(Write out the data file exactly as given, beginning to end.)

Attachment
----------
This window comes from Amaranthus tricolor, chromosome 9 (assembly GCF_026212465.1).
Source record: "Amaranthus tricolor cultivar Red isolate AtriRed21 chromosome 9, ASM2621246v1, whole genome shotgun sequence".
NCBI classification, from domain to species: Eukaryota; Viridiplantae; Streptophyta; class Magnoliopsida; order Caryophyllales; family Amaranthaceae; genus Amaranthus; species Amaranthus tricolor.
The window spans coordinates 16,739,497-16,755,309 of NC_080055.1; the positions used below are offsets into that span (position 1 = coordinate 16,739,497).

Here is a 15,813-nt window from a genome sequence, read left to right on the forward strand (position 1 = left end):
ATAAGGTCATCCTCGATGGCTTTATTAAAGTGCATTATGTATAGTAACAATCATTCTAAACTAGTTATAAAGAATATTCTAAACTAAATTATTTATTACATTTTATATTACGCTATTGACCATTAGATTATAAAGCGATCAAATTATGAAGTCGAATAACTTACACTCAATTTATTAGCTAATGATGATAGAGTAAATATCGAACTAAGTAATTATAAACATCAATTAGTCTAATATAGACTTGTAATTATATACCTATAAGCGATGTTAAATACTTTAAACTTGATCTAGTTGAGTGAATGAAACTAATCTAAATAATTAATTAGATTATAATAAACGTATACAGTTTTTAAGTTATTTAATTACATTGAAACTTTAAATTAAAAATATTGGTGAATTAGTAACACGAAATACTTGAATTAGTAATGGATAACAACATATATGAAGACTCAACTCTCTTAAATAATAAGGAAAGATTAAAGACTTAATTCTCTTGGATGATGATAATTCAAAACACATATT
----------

This window comes from Amaranthus tricolor, chromosome 9 (assembly GCF_026212465.1).
Source record: "Amaranthus tricolor cultivar Red isolate AtriRed21 chromosome 9, ASM2621246v1, whole genome shotgun sequence".
NCBI classification, from domain to species: Eukaryota; Viridiplantae; Streptophyta; class Magnoliopsida; order Caryophyllales; family Amaranthaceae; genus Amaranthus; species Amaranthus tricolor.
The window spans coordinates 16,739,497-16,755,309 of NC_080055.1; the positions used below are offsets into that span (position 1 = coordinate 16,739,497).

Here is a 15,813-nt window from a genome sequence, read left to right on the forward strand (position 1 = left end):
ATAAGGTCATCCTCGATGGCTTTATTAAAGTGCATTATGTATAGTAACAATCATTCTAAACTAGTTATAAAGAATATTCTAAACTAAATTATTTATTACATTTTATATTACGCTATTGACCATTAGATTATAAAGCGATCAAATTATGAAGTCGAATAACTTACACTCAATTTATTAGCTAATGATGATAGAGTAAATATCGAACTAAGTAATTATAAACATCAATTAGTCTAATATAGACTTGTAATTATATACCTATAAGCGATGTTAAATACTTTAAACTTGATCTAGTTGAGTGAATGAAACTAATCTAAATAATTAATTAGATTATAATAAACGTATACAGTTTTTAAGTTATTTAATTACATTGAAACTTTAAATTAAAAATATTGGTGAATTAGTAACACGAAATACTTGAATTAGTAATGGATAACAACATATATGAAGACTCAACTCTCTTAAATAATAAGGAAAGATTAAAGACTTAATTCTCTTGGATGATGATAATTCAAAACACATATT